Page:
Since most two color decks won’t want Coffers, though, your pool of interested buyers is limited. However, anyone who is building a mono-black deck absolutely HAS to have this card.

At around $5, I can’t say this card is underpriced. It is, however, an easy enough one to trade.

Trade Appeal: 7
Undervalued: 3
Likelihood of Reprint: 8

Deserted Temple
Deserted Temple – Odyssey – $1.49 ($9.99 Foil)

The temple is great for anyone planning on running a ton of other broken lands. While its value is somewhat diminished by the loss of Tolarian Academy from the format, it can still do absurd things with the Ravnica bouncelands, Gaea’s Cradle, Maze of Ith, and many more.

A relatively obscure card, you probably won’t get too many people who are actively searching for this. Point it out, though, and you may have just found a buyer.

Trade Appeal: 5
Undervalued: 6
Likelihood of Reprint: 3

Emeria, the Sky Ruin
Emeria, the Sky Ruin – Zendikar – $1.49 ($2.99 Foil)

Debtor’s Knell is one of the best Commander cards there is, and it has done nothing but slowly rise in price since its release in Guildpact.

Emeria is kind of like the land version of Debtor’s Knell.

Granted Emeria can only return creatures to play from your graveyard, but the fact that the card only requires you to play a ton of plains for it to be effective makes it a spicy card in a format that rewards squeezing as many powerful effects into your deck as possible.

Pick these up now. They’re only $1.49 because Zendikar is still more or less a current set. In two years, this will be a $3-$4 card.

Trade Appeal: 4
Undervalued: 6
Likelihood of Reprint: 2

Gaeas Cradle
Gaea’s Cradle – Urza’s Saga – $34.99 ($44.99 Judge Foil)

You know who is going to want this card if you have it in your binder? Everyone.

Everyone is going to want this card.

Of course, at $35, it’s not exactly cheap or underrated.

Cards like this which have a little bit of mystique about them are great to pick up in trades at retail value or higher assuming you can move a fair amount of Standard stuff for them. While not everyone is going to want to give you $35 worth of cards for this, there will be one guy who will REALLY want to give you $35++ worth of cards for it because it represents something that they can’t get from any of the other traders out there.

In my opinion, this card would be banned in Commander if it were any color other than green. But since green is a historically a little meh, it gets to have broken crap like this.

Trade Appeal: 10
Undervalued: 2
Likelihood of Reprint: 0 (On the reserve list)

Kor Haven
Kor Haven – Nemesis – $3.99 ($19.99 Foil)

Yeah, it’s not quite Maze of Ith. But in white it’s better than the already-pretty-decent Mystifying Maze.

The problem with this card is that very few people know about it, so if you have it in your binder make sure to point it out to people building white-based Commander decks. It’s one of the few bright spots in an otherwise mediocre set so it’s flown below the radar for years now.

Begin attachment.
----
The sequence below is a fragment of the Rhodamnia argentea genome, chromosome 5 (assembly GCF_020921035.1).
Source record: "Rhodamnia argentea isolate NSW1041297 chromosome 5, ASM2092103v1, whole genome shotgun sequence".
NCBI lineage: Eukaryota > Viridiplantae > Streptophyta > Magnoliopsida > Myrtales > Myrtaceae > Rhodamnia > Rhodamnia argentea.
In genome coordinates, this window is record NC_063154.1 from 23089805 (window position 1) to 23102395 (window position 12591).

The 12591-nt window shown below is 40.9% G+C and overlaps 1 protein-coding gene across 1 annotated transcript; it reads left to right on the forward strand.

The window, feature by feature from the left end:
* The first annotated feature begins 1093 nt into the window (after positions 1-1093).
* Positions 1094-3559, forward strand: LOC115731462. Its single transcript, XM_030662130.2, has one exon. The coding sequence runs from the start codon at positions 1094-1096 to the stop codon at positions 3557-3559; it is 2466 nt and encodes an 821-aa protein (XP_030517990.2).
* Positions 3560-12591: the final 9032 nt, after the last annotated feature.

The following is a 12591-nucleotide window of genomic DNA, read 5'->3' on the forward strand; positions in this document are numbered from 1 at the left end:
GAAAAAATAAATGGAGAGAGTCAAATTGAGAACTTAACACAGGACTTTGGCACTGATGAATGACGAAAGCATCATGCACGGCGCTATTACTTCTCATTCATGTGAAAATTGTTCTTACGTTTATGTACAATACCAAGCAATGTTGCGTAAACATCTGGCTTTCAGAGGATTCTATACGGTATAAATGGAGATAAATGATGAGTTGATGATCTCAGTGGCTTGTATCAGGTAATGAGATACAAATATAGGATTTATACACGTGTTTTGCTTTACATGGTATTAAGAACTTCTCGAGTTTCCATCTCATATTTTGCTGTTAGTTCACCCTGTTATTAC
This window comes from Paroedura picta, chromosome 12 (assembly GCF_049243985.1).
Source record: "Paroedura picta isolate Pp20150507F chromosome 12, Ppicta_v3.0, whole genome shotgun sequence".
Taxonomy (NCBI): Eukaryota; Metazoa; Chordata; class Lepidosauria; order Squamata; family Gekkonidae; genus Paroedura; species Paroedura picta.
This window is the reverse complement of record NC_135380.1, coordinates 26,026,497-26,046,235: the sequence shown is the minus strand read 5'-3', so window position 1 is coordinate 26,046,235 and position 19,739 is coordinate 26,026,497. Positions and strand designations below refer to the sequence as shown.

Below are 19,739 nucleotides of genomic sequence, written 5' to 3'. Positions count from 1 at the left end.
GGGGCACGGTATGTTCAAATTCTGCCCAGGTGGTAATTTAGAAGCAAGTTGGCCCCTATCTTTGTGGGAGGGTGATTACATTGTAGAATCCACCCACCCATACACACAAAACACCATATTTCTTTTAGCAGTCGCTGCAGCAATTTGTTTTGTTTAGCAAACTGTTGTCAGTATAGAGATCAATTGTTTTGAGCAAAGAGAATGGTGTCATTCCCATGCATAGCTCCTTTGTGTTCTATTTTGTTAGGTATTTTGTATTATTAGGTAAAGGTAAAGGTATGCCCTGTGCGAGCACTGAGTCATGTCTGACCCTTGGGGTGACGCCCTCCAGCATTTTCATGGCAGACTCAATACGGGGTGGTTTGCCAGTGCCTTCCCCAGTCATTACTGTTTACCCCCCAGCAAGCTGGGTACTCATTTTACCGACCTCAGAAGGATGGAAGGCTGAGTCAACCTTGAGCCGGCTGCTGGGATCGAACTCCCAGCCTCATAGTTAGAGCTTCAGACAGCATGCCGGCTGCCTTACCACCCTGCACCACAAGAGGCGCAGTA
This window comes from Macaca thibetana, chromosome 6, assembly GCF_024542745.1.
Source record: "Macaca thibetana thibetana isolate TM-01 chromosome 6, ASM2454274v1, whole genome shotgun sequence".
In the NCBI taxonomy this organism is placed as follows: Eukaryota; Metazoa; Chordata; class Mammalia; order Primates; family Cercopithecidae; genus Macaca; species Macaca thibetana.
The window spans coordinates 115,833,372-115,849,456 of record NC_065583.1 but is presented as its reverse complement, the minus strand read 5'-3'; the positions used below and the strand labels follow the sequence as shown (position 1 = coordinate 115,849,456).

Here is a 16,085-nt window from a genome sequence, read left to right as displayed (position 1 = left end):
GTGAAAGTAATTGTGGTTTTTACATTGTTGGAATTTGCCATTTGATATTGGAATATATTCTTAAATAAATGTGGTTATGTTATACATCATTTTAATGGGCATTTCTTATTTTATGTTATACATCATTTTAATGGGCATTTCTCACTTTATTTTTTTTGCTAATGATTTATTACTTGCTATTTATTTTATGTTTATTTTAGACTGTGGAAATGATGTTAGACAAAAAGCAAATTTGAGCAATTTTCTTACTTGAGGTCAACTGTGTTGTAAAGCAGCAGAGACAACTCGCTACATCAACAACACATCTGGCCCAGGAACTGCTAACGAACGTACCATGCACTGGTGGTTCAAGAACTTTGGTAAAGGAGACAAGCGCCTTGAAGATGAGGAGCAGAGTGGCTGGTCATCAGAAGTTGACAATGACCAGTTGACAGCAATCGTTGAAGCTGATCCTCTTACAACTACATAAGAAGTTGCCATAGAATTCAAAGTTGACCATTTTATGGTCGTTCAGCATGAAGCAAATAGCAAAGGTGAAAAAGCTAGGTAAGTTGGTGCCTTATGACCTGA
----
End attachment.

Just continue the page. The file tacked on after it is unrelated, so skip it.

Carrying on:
Trade Appeal: 3
Undervalued: 5
Likelihood of Reprint: 2

Maze of Ith
Maze of Ith – The Dark – $29.99 ($44.99 Judge Foil)

Yowza! Has this card gone up in value or what!?

Essential in Commander, Maze of Ith is pretty much at Sol Ring levels of auto-include in every deck I build. You can’t really count it in the land slot when you’re brewing, but for the low cost of zero mana and a land drop you can pretty much permanently remove the best creature on the table.

Even better, the Maze acts as a perfect ‘rattlesnake’ card for multiplayer. You can force your opponents to attack someone else other than you, or you can make powerful allies by mazing a creature that was going to deal mondo damage to another player at the table.

Trade Appeal: 10
Undervalued: 3
Likelihood of Reprint: 1 (they just did a Judge Foil)

[/draft]Minamo, School at Water’s Edge (And the other Champions of Kamigawa ‘Legendary Matters’ Lands) – $0.50 – $1.00 ($4.00 – $17.99 Foil)


These lands right now are my pick for the most undervalued non-basic lands in Commander right now.

Unlike in normal Magic, you are guaranteed to have a legendary creature available at all times. They have basically no drawback – in fact, they don’t even come into play tapped! Heck, the only danger with them is the risk of them acting as a pseudo-Wasteland if your opponent already has the same land in play.

All of their abilities are kind of relevant, especially Minamo.

Pick these up as dollar cards and trade throw-ins all day long. They will never be worth less than the $0.50 – $1.00 they go for right now.

Trade Appeal: 8
Undervalued: 10
Likelihood of Reprint: 3

Miren, the Moaning Well
Miren, the Moaning Well – Saviors of Kamigawa – $2.99 ($11.99 Foil)

Sometimes 40 life just ain’t enough.

In those cases, why not throw your Kresh down a well?

Trade Appeal: 6
Undervalued: 5
Likelihood of Reprint: 3

Mishras Factory
Mishra’s Factory – 4th Edition – $3.99 ($29.99 Judge Foil)

While you can buy a $50 winter factory from Antiquities if you want, I have included the cheapest version here, straight outta 4th edition.